When you need foundation repair in Charlotte, North Carolina, you look for a trusted name — Tar Heel Foundation Solutions. We take pride in using the latest and most up-to-date products on the market, including our steel push piers. This allows us to stay at the top of our game and keep your home on top of its stable foundation.
We are a preferred installer of ECP, Earth Contact Products. The most commonly used item is the Model 300 steel pier for underpinning repairs. It allows your home to rest on a stable footing and hold up to its proper load-bearing standards.
The pier is designed to drive deep into the soil to support structures from the interior and exterior of the foundation. It bypasses all of the active soils to do so. It is the leader of steel piering systems and is quickly becoming well-known for being the strongest and deepest driving pier system around.
This pier is an end-bearing pier, which means that it does not rely on any type of friction to produce the support it provides. We load test all piers before installing them to ensure they meet all standards and will produce the type of support needed for the repair. The pier’s design ensures maximum weight will be supported during and after restoration and load transfer.
We drive the piers individually, restoring the entire structure as a reaction. The friction reduction collar that is attached to the lead section of the pier pipe creates an opening in the soil. This both reduces the friction and allows the installer to load test the pier. They then verify when the pier reaches a firm rock or stratum for maximum stability.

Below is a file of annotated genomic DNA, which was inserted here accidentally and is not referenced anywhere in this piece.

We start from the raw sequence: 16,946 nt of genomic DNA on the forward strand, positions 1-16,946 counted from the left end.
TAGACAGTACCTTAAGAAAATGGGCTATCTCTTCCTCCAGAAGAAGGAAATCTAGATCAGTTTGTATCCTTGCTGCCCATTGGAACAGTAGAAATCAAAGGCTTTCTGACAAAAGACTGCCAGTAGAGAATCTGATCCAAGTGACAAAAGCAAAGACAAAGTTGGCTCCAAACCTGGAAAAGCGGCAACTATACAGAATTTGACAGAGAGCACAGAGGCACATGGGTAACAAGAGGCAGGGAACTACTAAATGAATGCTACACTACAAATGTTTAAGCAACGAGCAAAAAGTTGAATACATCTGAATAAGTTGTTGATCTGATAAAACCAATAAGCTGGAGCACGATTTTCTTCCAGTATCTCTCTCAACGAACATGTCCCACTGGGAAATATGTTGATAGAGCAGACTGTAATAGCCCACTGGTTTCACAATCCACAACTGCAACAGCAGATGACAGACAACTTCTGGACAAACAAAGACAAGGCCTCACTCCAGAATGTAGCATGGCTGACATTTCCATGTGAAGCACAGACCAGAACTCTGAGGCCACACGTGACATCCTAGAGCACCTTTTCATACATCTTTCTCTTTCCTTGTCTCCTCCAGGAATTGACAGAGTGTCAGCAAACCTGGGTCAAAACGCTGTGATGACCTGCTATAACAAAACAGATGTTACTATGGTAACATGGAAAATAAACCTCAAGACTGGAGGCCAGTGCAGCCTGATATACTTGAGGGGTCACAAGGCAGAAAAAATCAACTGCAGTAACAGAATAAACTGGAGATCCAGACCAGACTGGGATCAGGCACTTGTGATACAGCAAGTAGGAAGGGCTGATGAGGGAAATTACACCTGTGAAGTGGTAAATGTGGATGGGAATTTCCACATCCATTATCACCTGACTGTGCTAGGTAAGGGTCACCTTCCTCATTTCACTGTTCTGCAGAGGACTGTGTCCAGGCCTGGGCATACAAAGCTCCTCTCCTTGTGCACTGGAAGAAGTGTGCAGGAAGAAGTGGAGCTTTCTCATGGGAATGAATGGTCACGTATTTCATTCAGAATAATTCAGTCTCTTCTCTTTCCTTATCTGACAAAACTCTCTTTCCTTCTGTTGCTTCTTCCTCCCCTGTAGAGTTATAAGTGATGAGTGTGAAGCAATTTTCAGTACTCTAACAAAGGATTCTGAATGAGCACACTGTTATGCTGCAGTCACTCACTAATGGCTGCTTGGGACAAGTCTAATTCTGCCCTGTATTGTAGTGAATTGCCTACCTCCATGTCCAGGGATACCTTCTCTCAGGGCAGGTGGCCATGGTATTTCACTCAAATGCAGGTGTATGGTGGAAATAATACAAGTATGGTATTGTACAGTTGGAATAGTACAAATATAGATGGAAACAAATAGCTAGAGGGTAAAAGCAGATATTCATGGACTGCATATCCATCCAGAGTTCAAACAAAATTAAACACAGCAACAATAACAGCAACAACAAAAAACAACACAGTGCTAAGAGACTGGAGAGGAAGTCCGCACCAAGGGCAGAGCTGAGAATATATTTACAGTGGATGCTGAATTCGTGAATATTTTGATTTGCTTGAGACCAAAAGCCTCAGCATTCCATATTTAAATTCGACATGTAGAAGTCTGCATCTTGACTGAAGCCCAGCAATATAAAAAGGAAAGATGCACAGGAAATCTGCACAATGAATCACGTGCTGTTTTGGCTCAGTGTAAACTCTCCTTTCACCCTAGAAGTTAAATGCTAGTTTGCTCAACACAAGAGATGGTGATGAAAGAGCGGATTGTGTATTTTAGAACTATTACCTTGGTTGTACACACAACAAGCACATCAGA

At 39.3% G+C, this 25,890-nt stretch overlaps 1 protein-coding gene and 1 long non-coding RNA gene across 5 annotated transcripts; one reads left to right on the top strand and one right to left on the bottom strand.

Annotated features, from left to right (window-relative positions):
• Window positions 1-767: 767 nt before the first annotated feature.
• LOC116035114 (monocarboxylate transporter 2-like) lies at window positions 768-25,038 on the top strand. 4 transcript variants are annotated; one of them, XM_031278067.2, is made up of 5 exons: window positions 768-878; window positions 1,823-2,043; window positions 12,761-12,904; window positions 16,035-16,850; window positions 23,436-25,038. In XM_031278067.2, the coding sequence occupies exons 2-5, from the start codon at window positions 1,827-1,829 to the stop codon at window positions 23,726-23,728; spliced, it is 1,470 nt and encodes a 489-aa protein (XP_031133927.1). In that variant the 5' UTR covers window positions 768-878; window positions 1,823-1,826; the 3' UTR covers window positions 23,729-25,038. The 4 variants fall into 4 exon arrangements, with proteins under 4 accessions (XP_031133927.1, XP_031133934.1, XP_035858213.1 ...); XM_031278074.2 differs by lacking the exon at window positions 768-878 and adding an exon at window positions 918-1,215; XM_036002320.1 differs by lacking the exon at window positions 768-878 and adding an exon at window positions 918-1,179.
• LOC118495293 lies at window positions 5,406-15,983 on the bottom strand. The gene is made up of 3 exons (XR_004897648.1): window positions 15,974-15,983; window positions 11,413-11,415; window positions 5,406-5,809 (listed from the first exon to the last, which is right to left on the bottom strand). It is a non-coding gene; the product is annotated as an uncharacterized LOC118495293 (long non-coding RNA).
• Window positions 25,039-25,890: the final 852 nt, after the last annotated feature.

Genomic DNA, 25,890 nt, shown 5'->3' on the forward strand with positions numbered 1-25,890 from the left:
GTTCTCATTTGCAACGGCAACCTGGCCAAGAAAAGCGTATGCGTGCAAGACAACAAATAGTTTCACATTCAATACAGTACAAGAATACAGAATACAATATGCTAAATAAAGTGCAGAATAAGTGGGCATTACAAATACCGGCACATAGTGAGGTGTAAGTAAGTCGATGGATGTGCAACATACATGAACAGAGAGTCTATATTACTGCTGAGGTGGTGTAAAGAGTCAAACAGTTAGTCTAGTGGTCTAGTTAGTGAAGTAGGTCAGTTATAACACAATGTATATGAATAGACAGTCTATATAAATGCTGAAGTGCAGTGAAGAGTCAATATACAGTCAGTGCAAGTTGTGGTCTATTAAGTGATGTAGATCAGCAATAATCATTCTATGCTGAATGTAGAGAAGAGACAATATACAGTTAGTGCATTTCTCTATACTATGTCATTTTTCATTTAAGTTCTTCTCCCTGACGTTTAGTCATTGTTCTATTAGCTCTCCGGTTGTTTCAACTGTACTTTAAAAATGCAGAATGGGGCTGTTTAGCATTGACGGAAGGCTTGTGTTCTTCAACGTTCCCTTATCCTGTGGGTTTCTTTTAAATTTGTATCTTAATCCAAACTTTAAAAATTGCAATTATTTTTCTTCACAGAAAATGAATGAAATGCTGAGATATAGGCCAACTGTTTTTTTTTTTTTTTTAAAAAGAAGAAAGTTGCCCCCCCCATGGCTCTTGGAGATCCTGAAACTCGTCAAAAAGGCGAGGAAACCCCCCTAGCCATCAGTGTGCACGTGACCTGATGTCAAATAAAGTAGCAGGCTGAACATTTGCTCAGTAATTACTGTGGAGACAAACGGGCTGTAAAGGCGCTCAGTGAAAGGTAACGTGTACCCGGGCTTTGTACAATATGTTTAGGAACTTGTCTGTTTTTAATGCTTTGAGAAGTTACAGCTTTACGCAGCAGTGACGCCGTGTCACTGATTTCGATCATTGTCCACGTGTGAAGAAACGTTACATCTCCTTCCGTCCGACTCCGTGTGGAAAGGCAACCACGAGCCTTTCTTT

Our technicians attach high-pressure jacks in many locations around the foundation of the home and maneuver them by a hydraulic manifold. This reduces the load on the individual piers as well as only allowing for the designed working load to be transferred to each pier.
First, our technicians choose pier placements and verify the location of underground.
We then dig small excavations for access at each placement location. The space required at the foundation is usually about 3 feet square. (fig 1)
This includes notching the footing (if required) to place the pier bracket under the stem wall, preparing the bearing area under the footing to a smooth and level condition, and adjusting the face of the stem wall to vertical (plumb) at the point of bracket attachment. (fig 1)
A technician then secures the utility bracket to the footing using anchor bolts. We attach the drive stand and mount the hydraulic cylinder that we use to force the pier pipe into the soil onto the drive stand. (fig 2)
We advance the pier pipe into the soil using the structure as the reaction force with a 10,000 psi hydraulic pump and cylinder combination. The piers may be installed either from outside or inside the structure. Pier installation continues until rock or suitable bearing-strata is encountered below the unstable soil near the surface. (fig 2)
Our technicians load test every pier by increasing the force on the pier to ensure the rock or bearing-strata will support a load greater than needed to guarantee a factor of safety. Typically an engineer will determine the load of the structure and the desired factor of safety before we perform the load tests. (fig 3)
Once we have installed and load tested each pier and recorded the installation data at each placement, we place the lifting head assemblies and hydraulic lifting rams on the piers. The lifting cylinders are then connected with one or more manifolds and operated using a hydraulic pump. (fig 3)
Under careful supervision, our technicians then transfer the load from the existing failing strata under the foundation to the load-tested piers. The structure can be transferred gently and evenly lifted to as close to the original elevation or to the recommendation of the engineer. We secure the nuts at the pier caps at each placement and remove the lifting equipment. (fig 4)
Finally, we replace and compact the soil excavated at each pier placement and leave the site neat and clean.